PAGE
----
lowly and uneducated-ils cradle was à manger-its " home a dungeon-its earthly diadem a crown of thorns !
And yet, forth it went-thai lowly, humble, persecuted spirit-and the idols of the heathen sell, and the thrones of the mighty trembled ; and paganism saw her peasants and her princes kneel down and worship the unarmed conqueror! If this be not the work of the Divinity, then I yield to the replile ambition of the - athiest. I see no God above-I see no governineni below; and I yield my consciousness of an iinmortal soul to his boasted fraternity with the worm that per
ishes ! But, sir, even when I thus concede to him the ? divine origin of our Christian faith, I arrest him upon
worldly principles--I desire him 10 produce from all the wisdom of the earth, so pure a system of practical moralily—a code of ethics more sublime in its conceplion-more simple in its means—more happy and more rowerful in its operation : and if he cannot do so, I then say to him, Oh! in the name of your own darling policy, filch nol its guide from youth, its shield from manhood, and its crutch from age! Though the light I follow may lead me astray, still I ihink it is light from Heaven! The good, and great, and wise, are my companions—my delightful hope is harmless, if not holy ; and wake me not to a disappointment, which in your tomb of annihilation, I shall not taste hereafter! To propagate the sacred creed-to teach the ignorant
to enrich the poor-to illumine this world with the splendors of the next-to make men happy you have never seen-and to redeem millions vou can never know-rou have sent your hallowed missionaries forward ; and never did a holier vision rise, ihan that of this celestial and glorious embassy. Methinks I see the band of willing exiles bidding farewell perhaps forever, to their native country; foregoing home, and friends and luxury-to tempt the savage sea, or men more savage than the raging element-to dare the polar tempest, and the tropic fire, and often doomed by the forfeit of Their lives to give their precepts a proof and an expiation. It is quite delightful to read over their reports, and see the blessed products of their la. bors. They leave no clime unvisited, no peril unencountered. In the South Sea Islands they found the population almost eradicated by the murder of idolatry. “It was God Almighty," says the royal convert of Otaheite, “who sent your mission to the remainder of my people!” I do not wish to shock your Christian ears with the cruelties from which you have redeemed these islands. Will you believe it, that they had been educated in such cannibal ferocity, as to excavate the earth, and form an oven of burning stones, into which they literally threw their l::ing infants, and gorged their infernal appetites with the flesh! Will you believe it. that they thought inurder grateful to the God of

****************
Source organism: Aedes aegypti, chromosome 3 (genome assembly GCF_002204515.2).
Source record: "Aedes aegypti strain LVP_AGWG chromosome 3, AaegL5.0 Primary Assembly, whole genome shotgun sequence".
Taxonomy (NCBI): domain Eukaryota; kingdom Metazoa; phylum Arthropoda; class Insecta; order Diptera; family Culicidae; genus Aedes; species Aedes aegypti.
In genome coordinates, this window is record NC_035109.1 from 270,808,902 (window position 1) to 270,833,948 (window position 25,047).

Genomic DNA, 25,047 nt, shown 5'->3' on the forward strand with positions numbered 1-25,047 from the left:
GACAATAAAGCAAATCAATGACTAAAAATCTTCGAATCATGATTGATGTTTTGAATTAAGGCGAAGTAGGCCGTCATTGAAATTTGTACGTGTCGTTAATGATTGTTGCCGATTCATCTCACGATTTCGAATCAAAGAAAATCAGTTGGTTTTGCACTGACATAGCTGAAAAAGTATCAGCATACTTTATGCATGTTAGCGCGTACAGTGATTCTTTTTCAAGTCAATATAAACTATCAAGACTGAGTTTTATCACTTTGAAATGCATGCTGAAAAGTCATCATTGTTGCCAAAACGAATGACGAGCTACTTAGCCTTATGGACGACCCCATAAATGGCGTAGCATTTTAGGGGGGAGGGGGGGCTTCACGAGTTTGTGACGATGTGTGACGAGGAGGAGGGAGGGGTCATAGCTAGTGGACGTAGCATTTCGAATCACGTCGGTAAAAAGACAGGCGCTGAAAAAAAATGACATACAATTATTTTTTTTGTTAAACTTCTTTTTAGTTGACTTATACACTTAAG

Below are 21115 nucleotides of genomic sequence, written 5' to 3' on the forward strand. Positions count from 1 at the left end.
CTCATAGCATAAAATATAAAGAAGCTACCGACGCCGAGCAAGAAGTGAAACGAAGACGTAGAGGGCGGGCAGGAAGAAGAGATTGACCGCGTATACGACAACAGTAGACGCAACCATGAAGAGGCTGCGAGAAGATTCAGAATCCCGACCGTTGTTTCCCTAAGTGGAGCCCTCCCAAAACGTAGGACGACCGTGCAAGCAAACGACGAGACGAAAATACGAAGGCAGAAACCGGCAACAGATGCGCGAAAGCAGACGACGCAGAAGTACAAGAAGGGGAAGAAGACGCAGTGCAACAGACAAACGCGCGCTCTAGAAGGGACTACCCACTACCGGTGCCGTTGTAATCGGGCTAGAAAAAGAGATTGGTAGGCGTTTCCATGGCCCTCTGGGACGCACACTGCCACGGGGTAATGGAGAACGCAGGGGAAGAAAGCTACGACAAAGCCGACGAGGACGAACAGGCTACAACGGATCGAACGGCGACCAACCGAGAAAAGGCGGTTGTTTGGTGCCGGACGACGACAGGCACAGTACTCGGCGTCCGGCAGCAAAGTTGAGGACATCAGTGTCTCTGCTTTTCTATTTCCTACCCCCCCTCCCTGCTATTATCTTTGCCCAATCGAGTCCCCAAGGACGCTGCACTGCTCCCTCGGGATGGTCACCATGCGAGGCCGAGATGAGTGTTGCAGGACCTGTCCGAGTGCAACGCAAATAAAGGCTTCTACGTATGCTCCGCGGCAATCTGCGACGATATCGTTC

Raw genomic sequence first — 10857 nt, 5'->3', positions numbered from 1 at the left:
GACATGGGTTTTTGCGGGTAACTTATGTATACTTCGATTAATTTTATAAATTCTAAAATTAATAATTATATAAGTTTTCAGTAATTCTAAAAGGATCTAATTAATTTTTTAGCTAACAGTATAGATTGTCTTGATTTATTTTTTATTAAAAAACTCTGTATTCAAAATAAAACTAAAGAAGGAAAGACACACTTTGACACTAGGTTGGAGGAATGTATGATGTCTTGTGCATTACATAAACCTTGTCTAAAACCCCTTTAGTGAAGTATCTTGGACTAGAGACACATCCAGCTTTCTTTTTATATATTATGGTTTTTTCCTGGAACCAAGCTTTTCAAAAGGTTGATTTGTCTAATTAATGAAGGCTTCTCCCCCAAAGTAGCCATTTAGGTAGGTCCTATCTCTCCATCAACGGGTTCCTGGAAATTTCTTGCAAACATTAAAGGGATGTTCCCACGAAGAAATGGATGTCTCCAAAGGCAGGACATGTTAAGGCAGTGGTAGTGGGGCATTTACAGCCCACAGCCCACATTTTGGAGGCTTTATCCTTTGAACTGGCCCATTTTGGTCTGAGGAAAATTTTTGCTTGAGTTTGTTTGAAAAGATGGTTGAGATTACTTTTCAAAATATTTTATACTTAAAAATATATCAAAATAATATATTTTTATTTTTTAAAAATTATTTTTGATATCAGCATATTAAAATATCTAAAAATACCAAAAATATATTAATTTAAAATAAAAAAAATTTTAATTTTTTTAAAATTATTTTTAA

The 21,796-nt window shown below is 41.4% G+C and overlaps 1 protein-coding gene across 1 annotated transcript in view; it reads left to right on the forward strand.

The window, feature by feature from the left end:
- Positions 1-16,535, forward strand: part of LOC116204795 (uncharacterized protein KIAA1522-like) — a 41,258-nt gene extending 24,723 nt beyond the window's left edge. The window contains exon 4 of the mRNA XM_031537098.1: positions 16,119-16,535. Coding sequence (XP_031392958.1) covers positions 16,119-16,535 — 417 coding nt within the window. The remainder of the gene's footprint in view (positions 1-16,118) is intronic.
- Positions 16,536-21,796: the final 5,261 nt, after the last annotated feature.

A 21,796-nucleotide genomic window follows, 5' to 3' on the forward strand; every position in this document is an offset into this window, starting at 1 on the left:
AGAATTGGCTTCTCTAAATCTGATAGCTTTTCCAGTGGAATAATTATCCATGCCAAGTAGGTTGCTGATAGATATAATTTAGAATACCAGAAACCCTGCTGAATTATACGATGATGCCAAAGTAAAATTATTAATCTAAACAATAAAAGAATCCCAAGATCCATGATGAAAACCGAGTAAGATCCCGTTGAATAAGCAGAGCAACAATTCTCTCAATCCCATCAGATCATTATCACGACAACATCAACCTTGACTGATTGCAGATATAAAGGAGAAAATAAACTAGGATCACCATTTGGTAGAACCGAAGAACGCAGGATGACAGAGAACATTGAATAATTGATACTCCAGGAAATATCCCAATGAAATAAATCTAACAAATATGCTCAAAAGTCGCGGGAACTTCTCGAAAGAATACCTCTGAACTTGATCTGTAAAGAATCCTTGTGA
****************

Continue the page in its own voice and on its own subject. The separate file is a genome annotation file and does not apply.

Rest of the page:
Mercy and the blood of his creatures as their best libation! In nine of these islands those abominations are extinct-infanticide is abolished-their prisoners are exchanged-society is now cemented by the bond of brotherhood, and the accursed shrines that streamed with human gore, and blazed with human unction, now echo the songs of peace, and the sweet strains of piety. In India, too, where Providence for some special purpose, permits these little insular specks to hold above one hundred millions in subjection-phenomena scarcely to be paralleled in history—the spell of Brahma is dissolving—the chains of Caste are falling off—the wheels of Juggernaut are scarce ensanguined
the horrid custom of self-immolation is daily disappearing—and the sacred stream of Jordan mingles - with the Gangeș. Even the rude soldier, 'mid the din of arms, and the license of the camp, “makes," says our missionary, “the Bible the inmate of his knapsack, and the companion of his pillow." Such has been he success of your missions in that country, that one of your own judges has publicly avowed, that those who left India some years ago can form no just idea of what now exists there. Turn from these lands to that of Africa, a name I now can mention without horror. In sixteen of their towns and many of their Islands, we • see the sun of Christianity arising, and as it rises, the · whole spectral train of superstition vanishing in air. Agriculture and civilization are busy in the desert, and the poor Hottentot kneeling at the altar, implores his God to remember not the slave trade. If any thing, sir, could add to the satisfaction that I feel, it is the consciousness that knowledge and Christianity are adadvancing, hand in hand, and that wherever I see your missionaries journeying, I see schools rising up, as it were, the landmark of their progress. And who can tell what the consequences of this may be in after ages? Who can tell whether those remote regions may not hereafter become the rivals of European improvement? Who shall place a ban upon the intellect derived from the Almighty? Who shall say that the